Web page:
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Mark Zuckerberg is promising better protection for users after the Cambridge Analytica mess , and he made a statement during a CNN interview Wednesday night that’s drawing some attention. “I actually am not sure we shouldn’t be regulated,” he said of Facebook, adding that it’s more a question of finding the…
Yes, that was a blimp towing a water skier across the surface of a Southern California lake. The Press-Enterprise reports the blimp towed skier Kari McCollum for 6.9 miles at Lake Elsinore on Tuesday. The newspaper says that’s a new record, according to Philip Robertson, an adjudicator with Guinness…
This year the World Blockchain Forum, a two-day conference held in Dubai, will host an abundance of innovation that gives a glimpse towards the future of finance. The next-generation internet technology is set to transform the nation of Dubai as it aims to be the first blockchain-focused country by the year 2020.
Crypto-Infused Innovation Gathers in Dubai for the World Blockchain Forum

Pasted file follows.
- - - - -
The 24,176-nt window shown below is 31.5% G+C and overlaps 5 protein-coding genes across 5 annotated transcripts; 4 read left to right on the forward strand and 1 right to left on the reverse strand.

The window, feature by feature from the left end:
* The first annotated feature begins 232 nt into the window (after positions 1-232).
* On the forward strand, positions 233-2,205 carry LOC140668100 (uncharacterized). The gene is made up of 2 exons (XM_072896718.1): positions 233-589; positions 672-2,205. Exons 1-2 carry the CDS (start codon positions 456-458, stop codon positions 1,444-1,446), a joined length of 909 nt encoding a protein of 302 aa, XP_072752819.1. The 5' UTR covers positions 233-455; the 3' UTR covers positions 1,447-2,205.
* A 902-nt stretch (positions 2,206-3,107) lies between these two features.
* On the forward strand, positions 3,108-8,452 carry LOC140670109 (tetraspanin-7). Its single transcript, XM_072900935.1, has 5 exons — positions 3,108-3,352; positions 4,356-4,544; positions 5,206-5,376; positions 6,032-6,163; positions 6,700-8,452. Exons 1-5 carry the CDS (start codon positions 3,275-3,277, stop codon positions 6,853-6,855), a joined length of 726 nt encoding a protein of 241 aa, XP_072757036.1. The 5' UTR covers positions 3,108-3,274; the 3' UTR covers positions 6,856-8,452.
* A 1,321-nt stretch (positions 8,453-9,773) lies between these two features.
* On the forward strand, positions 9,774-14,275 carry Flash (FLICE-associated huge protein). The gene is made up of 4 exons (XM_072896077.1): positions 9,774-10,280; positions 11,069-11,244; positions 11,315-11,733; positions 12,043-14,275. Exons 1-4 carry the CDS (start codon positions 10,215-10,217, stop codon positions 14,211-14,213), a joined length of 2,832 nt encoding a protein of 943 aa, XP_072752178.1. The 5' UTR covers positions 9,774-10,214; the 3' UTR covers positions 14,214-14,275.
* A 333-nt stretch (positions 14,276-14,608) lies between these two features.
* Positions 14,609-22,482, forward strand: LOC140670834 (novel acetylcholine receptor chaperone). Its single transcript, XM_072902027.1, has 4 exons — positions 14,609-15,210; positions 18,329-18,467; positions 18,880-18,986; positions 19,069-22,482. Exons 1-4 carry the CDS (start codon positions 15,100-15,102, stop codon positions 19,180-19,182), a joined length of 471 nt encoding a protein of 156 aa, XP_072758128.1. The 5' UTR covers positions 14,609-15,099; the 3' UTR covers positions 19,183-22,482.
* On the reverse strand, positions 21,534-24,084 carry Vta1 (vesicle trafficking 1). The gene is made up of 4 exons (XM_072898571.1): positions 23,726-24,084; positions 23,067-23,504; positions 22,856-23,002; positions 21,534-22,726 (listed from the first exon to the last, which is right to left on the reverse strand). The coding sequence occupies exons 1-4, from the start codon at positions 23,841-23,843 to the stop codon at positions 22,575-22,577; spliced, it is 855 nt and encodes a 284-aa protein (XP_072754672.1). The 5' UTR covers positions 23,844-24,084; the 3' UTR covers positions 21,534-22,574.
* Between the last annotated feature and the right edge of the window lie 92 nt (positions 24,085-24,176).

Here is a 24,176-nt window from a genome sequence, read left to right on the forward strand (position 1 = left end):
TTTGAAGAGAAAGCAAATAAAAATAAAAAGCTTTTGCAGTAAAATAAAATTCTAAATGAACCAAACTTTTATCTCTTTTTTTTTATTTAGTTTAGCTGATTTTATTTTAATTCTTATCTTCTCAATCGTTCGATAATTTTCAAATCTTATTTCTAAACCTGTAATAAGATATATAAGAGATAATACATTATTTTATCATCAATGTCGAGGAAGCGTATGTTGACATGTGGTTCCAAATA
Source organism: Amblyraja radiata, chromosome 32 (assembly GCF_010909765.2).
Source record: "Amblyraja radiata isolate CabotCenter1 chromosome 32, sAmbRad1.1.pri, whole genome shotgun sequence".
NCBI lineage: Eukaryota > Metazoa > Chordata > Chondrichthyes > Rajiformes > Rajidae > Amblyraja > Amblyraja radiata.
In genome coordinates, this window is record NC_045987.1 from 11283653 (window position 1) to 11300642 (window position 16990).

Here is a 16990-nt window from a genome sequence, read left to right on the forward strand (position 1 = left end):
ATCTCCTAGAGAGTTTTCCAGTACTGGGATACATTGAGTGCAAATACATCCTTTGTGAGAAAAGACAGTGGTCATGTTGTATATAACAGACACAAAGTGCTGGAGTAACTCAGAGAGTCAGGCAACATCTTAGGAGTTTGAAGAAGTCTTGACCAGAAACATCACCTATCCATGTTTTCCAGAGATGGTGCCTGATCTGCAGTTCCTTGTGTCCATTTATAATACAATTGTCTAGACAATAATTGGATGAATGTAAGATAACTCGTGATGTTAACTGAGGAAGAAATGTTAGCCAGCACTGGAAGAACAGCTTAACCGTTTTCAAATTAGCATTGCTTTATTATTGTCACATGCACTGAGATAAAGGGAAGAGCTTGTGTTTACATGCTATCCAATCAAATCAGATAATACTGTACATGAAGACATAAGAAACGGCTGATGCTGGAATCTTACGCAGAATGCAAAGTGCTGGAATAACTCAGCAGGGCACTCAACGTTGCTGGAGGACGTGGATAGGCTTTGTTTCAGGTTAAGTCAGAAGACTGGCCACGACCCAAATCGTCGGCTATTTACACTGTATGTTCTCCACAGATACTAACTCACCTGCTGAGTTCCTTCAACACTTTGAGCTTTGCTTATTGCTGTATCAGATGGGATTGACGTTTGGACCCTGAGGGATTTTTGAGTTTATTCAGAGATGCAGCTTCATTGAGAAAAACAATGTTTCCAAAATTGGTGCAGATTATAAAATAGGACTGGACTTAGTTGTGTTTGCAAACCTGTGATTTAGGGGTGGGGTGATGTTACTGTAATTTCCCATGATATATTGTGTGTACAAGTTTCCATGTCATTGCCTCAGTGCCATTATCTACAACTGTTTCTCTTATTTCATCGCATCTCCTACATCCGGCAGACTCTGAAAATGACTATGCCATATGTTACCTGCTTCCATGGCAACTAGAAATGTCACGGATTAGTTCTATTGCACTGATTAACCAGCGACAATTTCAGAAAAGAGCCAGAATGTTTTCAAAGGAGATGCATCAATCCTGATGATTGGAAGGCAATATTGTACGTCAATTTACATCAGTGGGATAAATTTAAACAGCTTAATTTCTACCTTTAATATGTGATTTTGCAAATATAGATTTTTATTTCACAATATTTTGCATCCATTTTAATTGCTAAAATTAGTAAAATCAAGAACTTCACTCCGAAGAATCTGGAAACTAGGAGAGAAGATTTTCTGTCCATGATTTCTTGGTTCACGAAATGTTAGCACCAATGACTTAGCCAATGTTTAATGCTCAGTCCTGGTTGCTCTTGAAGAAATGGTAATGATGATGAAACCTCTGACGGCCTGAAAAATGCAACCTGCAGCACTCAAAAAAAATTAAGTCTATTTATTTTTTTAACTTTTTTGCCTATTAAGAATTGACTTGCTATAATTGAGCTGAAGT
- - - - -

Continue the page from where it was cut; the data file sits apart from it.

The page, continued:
On April 16-17 at the World Blockchain Forum (WBF) in Dubai, many individuals and businesses will gather in the Gulf region to discuss blockchain and cryptocurrency solutions. Dubai hopes to be a leader within the blockchain realm worldwide, and by 2020 it will attempt to be the first blockchain powered government. This year the event will host an array of initial coin offering (ICO) pitches for those interested in the tokenized economy and revolutionary crowdfunding model.
WBF will have a vast amount of speakers from Dubai and all over the world. This includes the Director of the Cybercrime Department and Criminal Investigation Dept. at Dubai Police headquarters, Col. Saeed M. Alhajri, and the CEO of Strategic Affairs at Department of Economic Development, Mohammed Shael Al Saadi, the Dubai Future Foundation’s Dr. Noah Raford, Netki’s Dawn Newton, the co-founder of Bitoasis Ola Oudin, Vanessa Grellet from Consensys, Binary Financial’s Harry Yeh, and many more special guests.